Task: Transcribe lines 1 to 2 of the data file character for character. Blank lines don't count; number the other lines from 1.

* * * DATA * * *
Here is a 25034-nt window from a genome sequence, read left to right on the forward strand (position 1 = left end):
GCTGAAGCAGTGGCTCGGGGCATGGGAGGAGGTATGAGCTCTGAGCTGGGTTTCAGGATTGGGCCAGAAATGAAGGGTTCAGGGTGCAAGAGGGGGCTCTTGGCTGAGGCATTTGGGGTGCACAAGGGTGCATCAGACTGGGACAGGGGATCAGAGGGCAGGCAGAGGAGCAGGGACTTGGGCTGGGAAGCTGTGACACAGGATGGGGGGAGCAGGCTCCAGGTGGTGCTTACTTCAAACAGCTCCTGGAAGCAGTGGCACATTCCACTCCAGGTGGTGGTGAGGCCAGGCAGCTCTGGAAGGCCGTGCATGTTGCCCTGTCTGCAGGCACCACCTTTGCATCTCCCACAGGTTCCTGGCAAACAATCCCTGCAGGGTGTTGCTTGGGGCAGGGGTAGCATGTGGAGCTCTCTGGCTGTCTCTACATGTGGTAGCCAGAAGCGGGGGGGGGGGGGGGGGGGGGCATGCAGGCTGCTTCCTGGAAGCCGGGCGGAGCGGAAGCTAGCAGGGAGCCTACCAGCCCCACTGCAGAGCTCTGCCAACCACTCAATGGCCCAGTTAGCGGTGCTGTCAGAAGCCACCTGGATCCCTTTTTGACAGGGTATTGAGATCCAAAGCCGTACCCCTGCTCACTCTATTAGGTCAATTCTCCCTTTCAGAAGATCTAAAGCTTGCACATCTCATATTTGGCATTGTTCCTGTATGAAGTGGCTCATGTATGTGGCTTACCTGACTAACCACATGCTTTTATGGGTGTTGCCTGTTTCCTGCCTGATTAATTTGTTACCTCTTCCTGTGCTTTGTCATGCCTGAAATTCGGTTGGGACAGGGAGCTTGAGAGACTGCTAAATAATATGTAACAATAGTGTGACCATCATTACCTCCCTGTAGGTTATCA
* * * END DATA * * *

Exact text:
Here is a 25034-nt window from a genome sequence, read left to right on the forward strand (position 1 = left end):
GCTGAAGCAGTGGCTCGGGGCATGGGAGGAGGTATGAGCTCTGAGCTGGGTTTCAGGATTGGGCCAGAAATGAAGGGTTCAGGGTGCAAGAGGGGGCTCTTGGCTGAGGCATTTGGGGTGCACAAGGGTGCATCAGACTGGGACAGGGGATCAGAGGGCAGGCAGAGGAGCAGGGACTTGGGCTGGGAAGCTGTGACACAGGATGGGGGGAGCAGGCTCCAGGTGGTGCTTACTTCAAACAGCTCCTGGAAGCAGTGGCACATTCCACTCCAGGTGGTGGTGAGGCCAGGCAGCTCTGGAAGGCCGTGCATGTTGCCCTGTCTGCAGGCACCACCTTTGCATCTCCCACAGGTTCCTGGCAAACAATCCCTGCAGGGTGTTGCTTGGGGCAGGGGTAGCATGTGGAGCTCTCTGGCTGTCTCTACATGTGGTAGCCAGAAGCGGGGGGGGGGGGGGGGGGGGGCATGCAGGCTGCTTCCTGGAAGCCGGGCGGAGCGGAAGCTAGCAGGGAGCCTACCAGCCCCACTGCAGAGCTCTGCCAACCACTCAATGGCCCAGTTAGCGGTGCTGTCAGAAGCCACCTGGATCCCTTTTTGACAGGGTATTGAGATCCAAAGCCGTACCCCTGCTCACTCTATTAGGTCAATTCTCCCTTTCAGAAGATCTAAAGCTTGCACATCTCATATTTGGCATTGTTCCTGTATGAAGTGGCTCATGTATGTGGCTTACCTGACTAACCACATGCTTTTATGGGTGTTGCCTGTTTCCTGCCTGATTAATTTGTTACCTCTTCCTGTGCTTTGTCATGCCTGAAATTCGGTTGGGACAGGGAGCTTGAGAGACTGCTAAATAATATGTAACAATAGTGTGACCATCATTACCTCCCTGTAGGTTATCA